In the wake of surging electric vehicle (EV) sales in China, it might seem that the Chinese market has already won the “EV race” – meaning the race to secure global dominance of this new technology. But this judgment seems premature.
Most commentary focuses on Chinese strengths in EV technology and production, or the size of China’s EV market. But this misses crucial factors that will affect how, and even whether, China’s EVs are adopted across the world.
The question is not just whether China will dominate the global EV market, but also whether the EV can help China achieve the technological, economic and geopolitical power it seeks. In other words, even if China gets good at making EVs, will EVs be good for China?
The EV is a clear example of an emerging industrial revolution: one that combines low-carbon and digital technology. So the country that takes the lead in producing and using EVs will likely be highly competitive on the world stage.
Historical comparisons can help us understand what is at stake here. For example, consider the inseparability of the global rise of the US during the 20th century and its simultaneous domination of the traditional car industry.
The US situation back then and the Chinese situation today share many similarities. In both cases, major technological change was happening within each country in parallel with a rise in their geopolitical power. And just as the traditional car became not only the main form of citizen transport but also a key symbol of social change during the 20th century, so too will it be for the EV in the 21st.
However, at the time of the mass adoption of the motorcar, the US enjoyed a unique position. As a liberal capitalist country, its growing power was reassuring – or at least preferable to communism or fascism – for other powerful countries at the time, like the UK.
The US also exemplified and exported forms of cultural creativity – including jazz and blues music, new fashion styles and technicolor movies – that were hugely attractive to people across the world.
These forms of cultural capital were heavily drawn on to market the “American Dream” of personal car ownership: just one of the reasons there are now approximately 1.4 billion cars on Earth. It also helped that the car belonged to an entirely new industrial sector at that time, facing no established competition.
None of these factors today apply to China regarding the EV. Most significant is China’s almost total – and, if anything, worsening – absence of political acceptability and cultural attractiveness in overseas car markets, especially those of wealthy regions like Europe.
China’s ultimate domination of the EV sector would require Chinese EVs to compete successfully in these established markets. But these are already populated by some of the world’s most advanced companies, including Toyota, General Motors and Volkswagen, as well as consumers with high expectations.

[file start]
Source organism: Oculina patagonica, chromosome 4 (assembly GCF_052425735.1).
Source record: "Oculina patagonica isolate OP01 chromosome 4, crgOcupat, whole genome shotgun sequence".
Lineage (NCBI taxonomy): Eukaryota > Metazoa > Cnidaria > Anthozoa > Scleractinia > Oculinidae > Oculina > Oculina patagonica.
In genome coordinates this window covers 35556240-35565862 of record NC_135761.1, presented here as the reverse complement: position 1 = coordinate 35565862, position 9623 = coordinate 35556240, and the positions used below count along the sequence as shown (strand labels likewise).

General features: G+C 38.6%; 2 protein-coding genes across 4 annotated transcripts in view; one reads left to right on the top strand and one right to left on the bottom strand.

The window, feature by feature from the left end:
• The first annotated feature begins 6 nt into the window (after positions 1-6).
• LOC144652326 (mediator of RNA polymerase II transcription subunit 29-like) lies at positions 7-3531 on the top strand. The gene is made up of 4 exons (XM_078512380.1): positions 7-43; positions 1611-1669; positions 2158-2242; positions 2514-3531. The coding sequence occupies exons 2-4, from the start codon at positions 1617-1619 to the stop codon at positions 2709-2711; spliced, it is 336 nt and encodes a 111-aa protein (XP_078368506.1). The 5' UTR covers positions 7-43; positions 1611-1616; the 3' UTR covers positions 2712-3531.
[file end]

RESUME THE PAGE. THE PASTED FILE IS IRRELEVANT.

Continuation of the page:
With the rise of car markets in developing countries like India, it’s possible that Chinese EVs could achieve success even without making much headway into markets in the West – but China’s tricky political status will make it hard there, too.
The future of EVs
This problem matters even more for EVs than for cars, because of the profound difference between the two. The car is a comparatively simple machine. It’s basically an engine on wheels, with various additions to make it more enticing – and comfortable – for its driver and passengers. The EV, by comparison, is a totally new technology that’s part of a much larger, unpredictable transition in urban mobility.
Simply replacing cars with EVs will not solve congestion or transport inequalities in society. And EVs will create challenging environmental problems of their own, such as the pollution created by producing and recycling EV batteries. Plus, EVs themselves still have a long way to evolve, making political and cultural misgivings about China’s role in creating them more important.
For instance, cars have been widely associated with individual freedom: one of the main reasons for their global popularity. Their digitization threatens to make the EV a vehicle for unprecedented levels of surveillance and control of people’s mobility.
In a 2015 experiment, two hackers were able to take control of a reporter’s car and remotely direct its steering wheel. Situations like this could well generate fears around authoritarian control and reduced privacy, further diminishing Chinese EVs’ appeal overseas.
Finally, the motorcar emerged at the moment of discovery of a seemingly boundless energy source – oil – and when concern for the effect of its waste products was largely absent.
Today, in contrast, a major driver of the EV transition is its sustainability, meaning that the environmental impact of mass EV adoption will be closely scrutinized by customers and citizens worldwide. Chinese companies hoping to enter overseas markets seem to be poorly prepared to manage such controversy.
Currently, therefore, the most likely scenario seems not to be unrivaled Chinese EV leadership.
China will be a major player in the EV, if only given the size of its domestic market and the level of government support it provides its EV industry. Yet this will increasingly be matched by intensifying competition with Western companies that are beginning to take the EV seriously – and that may be better placed to manage the complex social and political hurdles ahead for this new technology.
David Tyfield is a professor in sustainable transitions and political economy, Lancaster University. This article is republished from The Conversation under a Creative Commons license. Read the original article.